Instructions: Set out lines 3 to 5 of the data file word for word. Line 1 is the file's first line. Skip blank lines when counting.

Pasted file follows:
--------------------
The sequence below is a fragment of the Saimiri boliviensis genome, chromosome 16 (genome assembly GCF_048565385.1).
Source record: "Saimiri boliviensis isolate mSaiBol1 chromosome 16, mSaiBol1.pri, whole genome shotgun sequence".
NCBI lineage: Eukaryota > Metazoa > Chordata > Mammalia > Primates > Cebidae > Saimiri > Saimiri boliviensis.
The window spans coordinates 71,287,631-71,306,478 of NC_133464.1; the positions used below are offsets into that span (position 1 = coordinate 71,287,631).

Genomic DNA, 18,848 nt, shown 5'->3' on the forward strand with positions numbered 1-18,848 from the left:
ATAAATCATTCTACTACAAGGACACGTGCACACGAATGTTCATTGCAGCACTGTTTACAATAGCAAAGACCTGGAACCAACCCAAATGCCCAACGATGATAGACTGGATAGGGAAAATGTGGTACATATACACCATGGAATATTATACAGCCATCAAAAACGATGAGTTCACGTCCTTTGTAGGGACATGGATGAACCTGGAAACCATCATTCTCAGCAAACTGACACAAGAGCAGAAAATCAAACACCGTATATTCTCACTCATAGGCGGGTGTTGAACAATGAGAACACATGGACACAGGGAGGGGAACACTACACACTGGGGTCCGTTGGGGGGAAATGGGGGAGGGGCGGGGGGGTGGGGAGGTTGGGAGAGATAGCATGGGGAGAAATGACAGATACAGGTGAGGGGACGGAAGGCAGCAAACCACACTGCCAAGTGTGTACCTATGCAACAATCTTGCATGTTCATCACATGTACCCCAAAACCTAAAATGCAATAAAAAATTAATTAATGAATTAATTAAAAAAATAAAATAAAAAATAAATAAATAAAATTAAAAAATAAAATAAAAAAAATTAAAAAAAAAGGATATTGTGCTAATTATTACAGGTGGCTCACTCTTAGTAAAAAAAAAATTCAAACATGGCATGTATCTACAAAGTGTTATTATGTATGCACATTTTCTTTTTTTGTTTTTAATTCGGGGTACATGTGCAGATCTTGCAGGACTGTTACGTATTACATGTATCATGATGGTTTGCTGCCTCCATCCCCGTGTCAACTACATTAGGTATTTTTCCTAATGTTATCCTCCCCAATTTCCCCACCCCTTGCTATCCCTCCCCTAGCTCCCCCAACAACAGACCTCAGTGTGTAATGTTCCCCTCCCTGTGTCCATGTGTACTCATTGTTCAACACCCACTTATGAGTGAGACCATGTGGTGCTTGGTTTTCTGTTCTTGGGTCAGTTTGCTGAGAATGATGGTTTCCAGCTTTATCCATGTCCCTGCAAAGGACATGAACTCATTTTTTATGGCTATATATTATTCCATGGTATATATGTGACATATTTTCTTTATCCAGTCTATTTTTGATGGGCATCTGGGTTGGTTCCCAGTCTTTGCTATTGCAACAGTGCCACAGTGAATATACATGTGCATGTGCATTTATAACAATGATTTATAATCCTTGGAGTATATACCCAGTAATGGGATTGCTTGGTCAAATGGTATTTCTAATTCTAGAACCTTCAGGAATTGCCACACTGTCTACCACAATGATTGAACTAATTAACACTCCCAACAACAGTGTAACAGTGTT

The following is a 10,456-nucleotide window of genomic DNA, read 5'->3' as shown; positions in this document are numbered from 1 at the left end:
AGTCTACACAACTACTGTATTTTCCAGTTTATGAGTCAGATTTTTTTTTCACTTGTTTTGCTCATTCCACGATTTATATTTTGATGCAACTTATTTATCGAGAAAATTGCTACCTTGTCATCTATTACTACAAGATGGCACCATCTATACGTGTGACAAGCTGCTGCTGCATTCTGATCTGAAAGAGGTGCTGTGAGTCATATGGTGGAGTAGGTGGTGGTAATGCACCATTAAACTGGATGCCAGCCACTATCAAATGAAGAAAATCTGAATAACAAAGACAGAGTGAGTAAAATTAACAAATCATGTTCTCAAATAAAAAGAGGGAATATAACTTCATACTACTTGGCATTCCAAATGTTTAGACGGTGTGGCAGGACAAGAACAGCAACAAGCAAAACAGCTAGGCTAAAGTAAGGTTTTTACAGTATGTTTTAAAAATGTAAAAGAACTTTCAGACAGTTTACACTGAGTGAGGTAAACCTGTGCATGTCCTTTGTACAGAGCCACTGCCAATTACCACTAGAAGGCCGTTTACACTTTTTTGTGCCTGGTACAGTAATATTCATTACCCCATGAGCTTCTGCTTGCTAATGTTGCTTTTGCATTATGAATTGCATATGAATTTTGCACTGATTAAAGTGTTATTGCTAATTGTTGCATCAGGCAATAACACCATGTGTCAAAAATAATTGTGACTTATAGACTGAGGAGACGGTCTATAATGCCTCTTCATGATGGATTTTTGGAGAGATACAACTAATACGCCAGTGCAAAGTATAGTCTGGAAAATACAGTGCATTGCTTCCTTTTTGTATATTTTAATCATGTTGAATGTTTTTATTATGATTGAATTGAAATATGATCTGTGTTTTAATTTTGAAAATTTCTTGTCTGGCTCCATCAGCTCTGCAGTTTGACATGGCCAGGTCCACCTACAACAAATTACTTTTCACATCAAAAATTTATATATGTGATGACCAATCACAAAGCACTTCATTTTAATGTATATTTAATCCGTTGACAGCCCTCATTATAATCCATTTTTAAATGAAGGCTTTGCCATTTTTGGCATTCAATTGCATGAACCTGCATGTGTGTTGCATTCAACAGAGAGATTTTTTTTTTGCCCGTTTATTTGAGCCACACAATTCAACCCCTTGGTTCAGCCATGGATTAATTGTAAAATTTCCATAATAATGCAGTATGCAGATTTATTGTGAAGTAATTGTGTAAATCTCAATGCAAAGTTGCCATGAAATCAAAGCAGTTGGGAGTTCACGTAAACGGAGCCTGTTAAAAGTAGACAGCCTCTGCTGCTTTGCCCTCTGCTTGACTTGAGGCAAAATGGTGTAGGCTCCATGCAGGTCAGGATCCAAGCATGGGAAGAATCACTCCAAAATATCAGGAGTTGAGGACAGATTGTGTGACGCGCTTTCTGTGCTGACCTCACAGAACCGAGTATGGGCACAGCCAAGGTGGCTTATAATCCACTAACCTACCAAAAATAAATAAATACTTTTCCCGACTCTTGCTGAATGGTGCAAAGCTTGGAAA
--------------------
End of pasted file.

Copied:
NCBI lineage: Eukaryota > Metazoa > Chordata > Mammalia > Primates > Cebidae > Saimiri > Saimiri boliviensis.
The window spans coordinates 71,287,631-71,306,478 of NC_133464.1; the positions used below are offsets into that span (position 1 = coordinate 71,287,631).

Genomic DNA, 18,848 nt, shown 5'->3' on the forward strand with positions numbered 1-18,848 from the left: